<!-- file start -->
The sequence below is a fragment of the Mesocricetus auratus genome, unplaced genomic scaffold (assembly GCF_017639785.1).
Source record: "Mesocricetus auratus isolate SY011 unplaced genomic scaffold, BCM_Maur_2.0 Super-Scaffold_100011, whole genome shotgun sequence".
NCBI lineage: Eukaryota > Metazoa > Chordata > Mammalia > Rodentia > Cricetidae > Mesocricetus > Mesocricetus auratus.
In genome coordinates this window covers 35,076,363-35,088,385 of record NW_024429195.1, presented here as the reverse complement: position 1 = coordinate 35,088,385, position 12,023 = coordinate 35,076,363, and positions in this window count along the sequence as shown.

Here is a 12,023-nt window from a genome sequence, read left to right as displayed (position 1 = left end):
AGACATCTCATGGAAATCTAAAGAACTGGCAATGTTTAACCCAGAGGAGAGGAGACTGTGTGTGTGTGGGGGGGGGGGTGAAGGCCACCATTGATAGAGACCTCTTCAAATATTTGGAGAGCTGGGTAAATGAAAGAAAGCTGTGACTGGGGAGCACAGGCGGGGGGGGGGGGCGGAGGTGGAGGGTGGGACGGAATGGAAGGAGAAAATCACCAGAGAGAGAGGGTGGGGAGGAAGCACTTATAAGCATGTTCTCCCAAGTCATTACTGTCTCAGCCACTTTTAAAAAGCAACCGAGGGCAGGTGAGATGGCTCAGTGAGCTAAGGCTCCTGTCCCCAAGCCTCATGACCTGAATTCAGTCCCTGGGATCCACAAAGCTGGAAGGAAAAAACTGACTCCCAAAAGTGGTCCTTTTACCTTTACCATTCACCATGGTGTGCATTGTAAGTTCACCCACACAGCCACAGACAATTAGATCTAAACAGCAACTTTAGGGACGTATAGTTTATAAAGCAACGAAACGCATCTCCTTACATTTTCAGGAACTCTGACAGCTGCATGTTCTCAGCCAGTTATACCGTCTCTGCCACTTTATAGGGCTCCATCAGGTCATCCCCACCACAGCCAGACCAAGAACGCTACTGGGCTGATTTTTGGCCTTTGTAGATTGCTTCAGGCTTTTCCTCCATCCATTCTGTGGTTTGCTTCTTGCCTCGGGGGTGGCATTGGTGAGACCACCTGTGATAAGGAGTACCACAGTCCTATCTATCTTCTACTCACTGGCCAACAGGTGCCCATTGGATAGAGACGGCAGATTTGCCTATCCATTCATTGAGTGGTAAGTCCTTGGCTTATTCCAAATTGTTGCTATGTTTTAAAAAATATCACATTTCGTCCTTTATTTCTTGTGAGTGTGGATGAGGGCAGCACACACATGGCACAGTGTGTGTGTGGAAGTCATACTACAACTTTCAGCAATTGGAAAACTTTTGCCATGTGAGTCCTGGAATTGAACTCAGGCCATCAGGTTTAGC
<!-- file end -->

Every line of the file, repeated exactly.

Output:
The sequence below is a fragment of the Mesocricetus auratus genome, unplaced genomic scaffold (assembly GCF_017639785.1).
Source record: "Mesocricetus auratus isolate SY011 unplaced genomic scaffold, BCM_Maur_2.0 Super-Scaffold_100011, whole genome shotgun sequence".
NCBI lineage: Eukaryota > Metazoa > Chordata > Mammalia > Rodentia > Cricetidae > Mesocricetus > Mesocricetus auratus.
In genome coordinates this window covers 35,076,363-35,088,385 of record NW_024429195.1, presented here as the reverse complement: position 1 = coordinate 35,088,385, position 12,023 = coordinate 35,076,363, and positions in this window count along the sequence as shown.

Here is a 12,023-nt window from a genome sequence, read left to right as displayed (position 1 = left end):
AGACATCTCATGGAAATCTAAAGAACTGGCAATGTTTAACCCAGAGGAGAGGAGACTGTGTGTGTGTGGGGGGGGGGGTGAAGGCCACCATTGATAGAGACCTCTTCAAATATTTGGAGAGCTGGGTAAATGAAAGAAAGCTGTGACTGGGGAGCACAGGCGGGGGGGGGGGGCGGAGGTGGAGGGTGGGACGGAATGGAAGGAGAAAATCACCAGAGAGAGAGGGTGGGGAGGAAGCACTTATAAGCATGTTCTCCCAAGTCATTACTGTCTCAGCCACTTTTAAAAAGCAACCGAGGGCAGGTGAGATGGCTCAGTGAGCTAAGGCTCCTGTCCCCAAGCCTCATGACCTGAATTCAGTCCCTGGGATCCACAAAGCTGGAAGGAAAAAACTGACTCCCAAAAGTGGTCCTTTTACCTTTACCATTCACCATGGTGTGCATTGTAAGTTCACCCACACAGCCACAGACAATTAGATCTAAACAGCAACTTTAGGGACGTATAGTTTATAAAGCAACGAAACGCATCTCCTTACATTTTCAGGAACTCTGACAGCTGCATGTTCTCAGCCAGTTATACCGTCTCTGCCACTTTATAGGGCTCCATCAGGTCATCCCCACCACAGCCAGACCAAGAACGCTACTGGGCTGATTTTTGGCCTTTGTAGATTGCTTCAGGCTTTTCCTCCATCCATTCTGTGGTTTGCTTCTTGCCTCGGGGGTGGCATTGGTGAGACCACCTGTGATAAGGAGTACCACAGTCCTATCTATCTTCTACTCACTGGCCAACAGGTGCCCATTGGATAGAGACGGCAGATTTGCCTATCCATTCATTGAGTGGTAAGTCCTTGGCTTATTCCAAATTGTTGCTATGTTTTAAAAAATATCACATTTCGTCCTTTATTTCTTGTGAGTGTGGATGAGGGCAGCACACACATGGCACAGTGTGTGTGTGGAAGTCATACTACAACTTTCAGCAATTGGAAAACTTTTGCCATGTGAGTCCTGGAATTGAACTCAGGCCATCAGGTTTAGC